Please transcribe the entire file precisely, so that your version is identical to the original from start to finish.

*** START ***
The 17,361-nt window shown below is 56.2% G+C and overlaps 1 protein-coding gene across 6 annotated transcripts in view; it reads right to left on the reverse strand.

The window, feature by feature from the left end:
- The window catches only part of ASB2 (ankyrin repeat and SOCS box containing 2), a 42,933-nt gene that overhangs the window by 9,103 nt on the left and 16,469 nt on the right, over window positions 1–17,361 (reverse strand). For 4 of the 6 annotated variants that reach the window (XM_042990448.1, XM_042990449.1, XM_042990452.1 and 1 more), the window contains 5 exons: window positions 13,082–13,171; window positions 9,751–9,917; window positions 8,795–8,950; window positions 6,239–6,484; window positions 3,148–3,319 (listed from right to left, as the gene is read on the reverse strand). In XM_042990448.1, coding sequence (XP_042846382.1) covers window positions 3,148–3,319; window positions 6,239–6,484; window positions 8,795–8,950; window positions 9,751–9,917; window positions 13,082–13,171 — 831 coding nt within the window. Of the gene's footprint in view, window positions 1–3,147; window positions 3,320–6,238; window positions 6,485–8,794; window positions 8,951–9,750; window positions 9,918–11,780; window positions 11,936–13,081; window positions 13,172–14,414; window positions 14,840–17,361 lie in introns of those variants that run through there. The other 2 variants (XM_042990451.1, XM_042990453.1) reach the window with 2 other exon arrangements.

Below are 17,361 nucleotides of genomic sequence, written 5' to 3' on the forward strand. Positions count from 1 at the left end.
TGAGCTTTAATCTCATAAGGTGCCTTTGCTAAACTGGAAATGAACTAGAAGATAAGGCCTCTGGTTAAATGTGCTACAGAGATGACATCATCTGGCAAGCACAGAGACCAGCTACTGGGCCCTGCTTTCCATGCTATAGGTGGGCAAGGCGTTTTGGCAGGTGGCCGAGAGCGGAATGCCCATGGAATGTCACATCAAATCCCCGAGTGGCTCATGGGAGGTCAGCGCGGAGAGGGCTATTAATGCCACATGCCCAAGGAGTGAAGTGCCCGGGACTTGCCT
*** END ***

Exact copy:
The 17,361-nt window shown below is 56.2% G+C and overlaps 1 protein-coding gene across 6 annotated transcripts in view; it reads right to left on the reverse strand.

The window, feature by feature from the left end:
- The window catches only part of ASB2 (ankyrin repeat and SOCS box containing 2), a 42,933-nt gene that overhangs the window by 9,103 nt on the left and 16,469 nt on the right, over window positions 1–17,361 (reverse strand). For 4 of the 6 annotated variants that reach the window (XM_042990448.1, XM_042990449.1, XM_042990452.1 and 1 more), the window contains 5 exons: window positions 13,082–13,171; window positions 9,751–9,917; window positions 8,795–8,950; window positions 6,239–6,484; window positions 3,148–3,319 (listed from right to left, as the gene is read on the reverse strand). In XM_042990448.1, coding sequence (XP_042846382.1) covers window positions 3,148–3,319; window positions 6,239–6,484; window positions 8,795–8,950; window positions 9,751–9,917; window positions 13,082–13,171 — 831 coding nt within the window. Of the gene's footprint in view, window positions 1–3,147; window positions 3,320–6,238; window positions 6,485–8,794; window positions 8,951–9,750; window positions 9,918–11,780; window positions 11,936–13,081; window positions 13,172–14,414; window positions 14,840–17,361 lie in introns of those variants that run through there. The other 2 variants (XM_042990451.1, XM_042990453.1) reach the window with 2 other exon arrangements.

Below are 17,361 nucleotides of genomic sequence, written 5' to 3' on the forward strand. Positions count from 1 at the left end.
TGAGCTTTAATCTCATAAGGTGCCTTTGCTAAACTGGAAATGAACTAGAAGATAAGGCCTCTGGTTAAATGTGCTACAGAGATGACATCATCTGGCAAGCACAGAGACCAGCTACTGGGCCCTGCTTTCCATGCTATAGGTGGGCAAGGCGTTTTGGCAGGTGGCCGAGAGCGGAATGCCCATGGAATGTCACATCAAATCCCCGAGTGGCTCATGGGAGGTCAGCGCGGAGAGGGCTATTAATGCCACATGCCCAAGGAGTGAAGTGCCCGGGACTTGCCT